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Entries in Camera (9)


Memoto lifelogging wearable camera with GPS

Memeto now has a functional prototype of their wearable lifelogging camera. It takes pictures on a timer (2 per minute), and includes the location of the picture via GPS. Memoto follows in the footsteps of SenseCam, but its size makes it much less of an "I'm a huge geek" fashion statement, while the location is absolutely critical aspect of one's memory (and is vital for finding things).

Memeto fits GPS, 8GB of flash memory, 5 megapixel resolution, 2 days of battery life, and a micro-USB port all in its 36x36x9mm package. They will roll out smartphone software as well as web-based storage.


Autographer: the latest incarnation of the SenseCam

The SenseCam, a wearable automatic camera invented by Lyndsay Williams when she was at MSR Cambridge, was a big factor in MyLifeBits and helped us form many of the insights for Your Life, Uploaded. It made its commerical debut as the Vicon Revue with very few changes to its design and targeted at memory loss patients. Now OMG has updated its look and function for consumers and released it as the Autographer.

Like the original SenseCam, it has a fixed-focus, fish-eye lens to capture your experience without worrying much about where it is pointed. The autographers has these sensors: 

  • a light level sensor, so that when you change scene, such as walking through a doorway, it can take a picture of the new room
  • a passive infrared sensor so that person (a warm body) can trigger a picture
  • an accelerometer, so that when it jiggles it can avoid taking a blurry picture (and motion can indicate photo opportunities)
  • magnetomorer: detects changes in direction, like a compass does
  • temperature: temperature can signal a change worth snapping a picture (and enables a record of your environment)
  • GPS: to record your location

Pictures are taken with a 5 megapixel low light sensor, which hopefully makes it much better at indoor photography than the old SenseCam. It has 8GB or storage, bluetooth and both desktop and smartphone apps to handle all the pictures and sensor values.



Wearable cameras finally look cool with pivothead sunglasses

Check out pivothead's cool looking sunglasses - complete with high def 1080p video or 8MP still image capture. The field of view is 75 degrees with a number of focus settings including automatic and fixed. A USB connection charges and transfers files.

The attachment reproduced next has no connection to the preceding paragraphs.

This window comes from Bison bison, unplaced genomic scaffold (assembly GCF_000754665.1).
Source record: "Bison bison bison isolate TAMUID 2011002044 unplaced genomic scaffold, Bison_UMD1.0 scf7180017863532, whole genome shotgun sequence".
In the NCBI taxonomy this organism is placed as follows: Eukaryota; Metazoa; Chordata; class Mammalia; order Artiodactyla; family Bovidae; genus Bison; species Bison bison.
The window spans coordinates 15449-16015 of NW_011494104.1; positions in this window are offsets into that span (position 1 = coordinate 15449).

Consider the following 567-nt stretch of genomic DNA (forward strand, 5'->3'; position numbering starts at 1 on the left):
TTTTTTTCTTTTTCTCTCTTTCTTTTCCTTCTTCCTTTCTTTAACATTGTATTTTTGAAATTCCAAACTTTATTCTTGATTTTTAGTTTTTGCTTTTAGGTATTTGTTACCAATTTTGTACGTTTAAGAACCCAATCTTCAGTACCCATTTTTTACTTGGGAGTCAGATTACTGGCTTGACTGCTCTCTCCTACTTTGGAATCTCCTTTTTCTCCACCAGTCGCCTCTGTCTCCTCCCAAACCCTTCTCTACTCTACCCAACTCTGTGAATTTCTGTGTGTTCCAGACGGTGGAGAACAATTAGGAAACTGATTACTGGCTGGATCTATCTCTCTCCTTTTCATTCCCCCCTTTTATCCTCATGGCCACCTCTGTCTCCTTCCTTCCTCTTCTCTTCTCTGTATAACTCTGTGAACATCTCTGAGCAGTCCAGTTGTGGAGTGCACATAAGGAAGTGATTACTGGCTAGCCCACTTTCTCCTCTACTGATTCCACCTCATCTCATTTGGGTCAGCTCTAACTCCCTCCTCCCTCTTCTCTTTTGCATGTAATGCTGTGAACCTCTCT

This week while travelling I noticed that my Limo had a special camera - a DriveCam. Actually, this device has cameras both front and back - watching what is going on in the vehicle as well as the view out the front. When unusual forces are detected by sensors in the camera, for instance due to hard braking or a fast turn, a video of the event is kept and tranmitted via a celluar network. Speed, location and forces are all tracked and compiled into reports on the driver. DriveCam boasts improvements to safety, fuel efficiency, and a reduction in fraudulent claims.

DriveCam isn't only for Limosines and other commercial drivers - the product is also being used for teenage drivers.


Looxcie continuous loop camera in bluetooth headset

Looxcie makes a POV video camera built in to a bluetooth headset.  It continously records video in a loop (up to 10 hours long), and you can press a button to save the past 30 seconds of video. You also use their smartphone or PC apps to select a section of video from the buffer. The continuous loop approach has the advantage that you don't have to predict a special moment is coming and get out the camera in time; instead, you just click the button after the fact. 

This is a lot like the old Deja View - but without the cigarette-pack sized device and the wires. Very cool!!

Here's Gordon wearing the Deja View:


Hat tip to Clive Thompson